The Yellow Wall-Paper by Charlotte Perkins Gilman

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10-12 ‘He has no patience with faith, an intense horror of superstition, and he scoffs openly at any talk of things not to be felt and seen and put down in figures.’ – John is established as an empiricist and atheist, rejecting religious belief, though not as stridently as he rejects paranormal experiences and anything irrational. All of this, no doubt, genuinely describes his mindset, but the phrase ‘intense horror of superstition’ sounds a little extreme, and the narrator’s reading of his character may be partly mistaken here. He projects to her an ‘intense horror’ of everything irrational as he fears that it is the root cause of her illness. He is doing all he can to suppress his wife’s imagination, because he sees it as the very source of her mental disorders – hence he laughs dismissively at any suggestion that the old house might be haunted. In a cultural sense, John stands with the philosophical nihilists and dialectical materialists whose empirical stand was historically a reaction to the Romantic movement.

13 ‘John is a physician’ – Not a ‘doctor’, a word which may, perhaps, have had more positive connotations for Gilman. The term ‘physician’ implies someone limited to the physical and is forever associated with the proverb given in the King James’ Bible as ‘Physician, heal thyself’ (Lk 4:23).

13 ‘PERHAPS’ – The capitalisation seems slightly infantile, and the word is repeated for emphasis. The implication is that the narrator has a child-like terror of contradicting her husband’s opinions.

14 ‘this is dead paper and a great relief to my mind’ – The therapeutic effects of autobiographical writing are well established. There is, however, a potential – and subtle – danger in the practice. As soon as a writer sets down the word ‘I’ and begins to describe or express him or herself, another, putative, ‘person’ is created. There are now two when before there was only one, and there will always be elements of self-deception, omission and sometimes downright untruth in such ‘autobiography’. The act of writing allows the narrator to organise and control her experiences, and achieve some sense of control over her life. There is a danger, however, that a created persona – the written ‘I’ – becomes strong enough to challenge the author as a ‘personality’ within the psyche – as though ‘dead paper’ has been fed so much of an author’s secret life that it becomes a living thing. The idea is particularly significant to this story, as the narrator’s fantasies feed the ‘yellow wallpaper’ – itself merely ‘dead paper’ – until another ‘woman’ is indeed ‘created’, trapped in its design.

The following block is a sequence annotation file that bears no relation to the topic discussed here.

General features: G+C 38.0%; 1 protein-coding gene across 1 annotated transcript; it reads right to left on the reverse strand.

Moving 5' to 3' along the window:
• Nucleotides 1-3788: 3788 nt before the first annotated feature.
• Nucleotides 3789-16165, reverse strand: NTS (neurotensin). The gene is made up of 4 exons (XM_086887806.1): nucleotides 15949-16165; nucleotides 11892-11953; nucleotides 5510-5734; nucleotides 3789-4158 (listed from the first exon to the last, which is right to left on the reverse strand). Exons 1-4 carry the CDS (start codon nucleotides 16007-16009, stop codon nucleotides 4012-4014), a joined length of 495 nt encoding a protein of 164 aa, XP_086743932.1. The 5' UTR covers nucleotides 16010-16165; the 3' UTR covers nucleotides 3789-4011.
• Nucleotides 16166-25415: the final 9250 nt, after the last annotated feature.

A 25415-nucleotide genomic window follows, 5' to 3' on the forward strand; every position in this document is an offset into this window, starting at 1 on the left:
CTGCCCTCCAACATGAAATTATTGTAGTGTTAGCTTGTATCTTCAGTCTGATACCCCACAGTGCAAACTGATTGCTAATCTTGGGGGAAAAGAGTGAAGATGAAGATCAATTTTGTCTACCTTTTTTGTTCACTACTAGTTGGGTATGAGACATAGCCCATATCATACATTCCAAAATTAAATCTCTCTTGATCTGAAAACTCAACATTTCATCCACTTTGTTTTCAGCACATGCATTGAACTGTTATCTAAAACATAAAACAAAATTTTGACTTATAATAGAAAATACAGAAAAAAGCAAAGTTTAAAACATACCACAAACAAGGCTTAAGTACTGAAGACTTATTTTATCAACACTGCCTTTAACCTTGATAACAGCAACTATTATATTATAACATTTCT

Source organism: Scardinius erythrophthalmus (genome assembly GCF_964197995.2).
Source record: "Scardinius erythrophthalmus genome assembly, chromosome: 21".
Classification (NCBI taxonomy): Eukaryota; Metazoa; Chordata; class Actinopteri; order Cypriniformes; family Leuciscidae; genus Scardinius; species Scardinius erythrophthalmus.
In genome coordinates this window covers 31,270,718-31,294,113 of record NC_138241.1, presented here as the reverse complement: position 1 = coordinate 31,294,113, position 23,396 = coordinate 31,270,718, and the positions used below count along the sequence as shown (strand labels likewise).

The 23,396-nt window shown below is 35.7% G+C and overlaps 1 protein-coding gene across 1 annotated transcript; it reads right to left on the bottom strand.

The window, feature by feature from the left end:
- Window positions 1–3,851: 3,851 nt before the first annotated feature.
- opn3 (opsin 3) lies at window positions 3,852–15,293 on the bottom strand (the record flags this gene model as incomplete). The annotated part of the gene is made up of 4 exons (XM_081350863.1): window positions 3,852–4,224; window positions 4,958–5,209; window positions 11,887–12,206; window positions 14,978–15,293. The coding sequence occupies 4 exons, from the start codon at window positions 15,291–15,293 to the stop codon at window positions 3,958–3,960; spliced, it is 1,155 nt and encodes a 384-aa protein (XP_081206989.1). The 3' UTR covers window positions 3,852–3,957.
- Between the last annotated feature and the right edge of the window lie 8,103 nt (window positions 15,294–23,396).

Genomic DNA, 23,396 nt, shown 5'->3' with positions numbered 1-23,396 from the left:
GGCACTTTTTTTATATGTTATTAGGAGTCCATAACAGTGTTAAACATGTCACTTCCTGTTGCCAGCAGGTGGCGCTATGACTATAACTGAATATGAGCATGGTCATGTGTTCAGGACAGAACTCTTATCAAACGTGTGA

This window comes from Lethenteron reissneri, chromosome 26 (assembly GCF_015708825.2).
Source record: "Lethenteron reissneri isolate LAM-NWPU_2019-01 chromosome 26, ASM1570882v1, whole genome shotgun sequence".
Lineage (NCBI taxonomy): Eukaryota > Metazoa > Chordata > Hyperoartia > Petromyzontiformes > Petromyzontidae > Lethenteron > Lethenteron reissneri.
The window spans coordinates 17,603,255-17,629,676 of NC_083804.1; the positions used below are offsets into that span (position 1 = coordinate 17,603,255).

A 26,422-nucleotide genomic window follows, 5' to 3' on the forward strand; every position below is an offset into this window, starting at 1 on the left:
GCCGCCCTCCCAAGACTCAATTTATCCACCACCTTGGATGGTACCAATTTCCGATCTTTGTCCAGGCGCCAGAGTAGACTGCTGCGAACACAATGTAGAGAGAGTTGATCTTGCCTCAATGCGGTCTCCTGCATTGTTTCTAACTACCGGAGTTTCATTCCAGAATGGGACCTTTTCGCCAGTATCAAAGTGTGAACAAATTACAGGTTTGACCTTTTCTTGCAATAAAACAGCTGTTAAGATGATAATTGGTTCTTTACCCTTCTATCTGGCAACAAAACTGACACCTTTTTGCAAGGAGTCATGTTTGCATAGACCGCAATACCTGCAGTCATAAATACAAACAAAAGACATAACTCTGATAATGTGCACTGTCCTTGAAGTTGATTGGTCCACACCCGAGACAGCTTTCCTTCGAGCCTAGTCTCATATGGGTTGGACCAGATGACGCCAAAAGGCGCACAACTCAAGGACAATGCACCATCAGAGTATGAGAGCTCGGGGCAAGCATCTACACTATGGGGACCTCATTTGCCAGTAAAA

16 ‘he does not believe I am sick!’ – Such diagnoses are some of the most difficult for patients to internalise. To tell a sufferer of Chronic Fatigue Syndrome that his or her symptoms are ‘all in the mind’ can feel like a personal attack. Part of John’s diagnosis is his own wish to deny that there could be anything seriously wrong with his wife . He faints at the end of the story when he is finally faced with incontrovertible evidence of his wife’s insanity, suggesting, perhaps, that he has been marshalling all of his energies for months on end to exclude such a possibility from his mind.

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Charlotte Perkins Gilman
the Unkindness of Ravens If you have found our critical notes helpful, why not try the first Tower Notes novel, a historical fantasy set in the time of the Anglo-Saxon invasions.

Available HERE where you can read the opening chapters.

The Unkindness of Ravens by Anthony Paul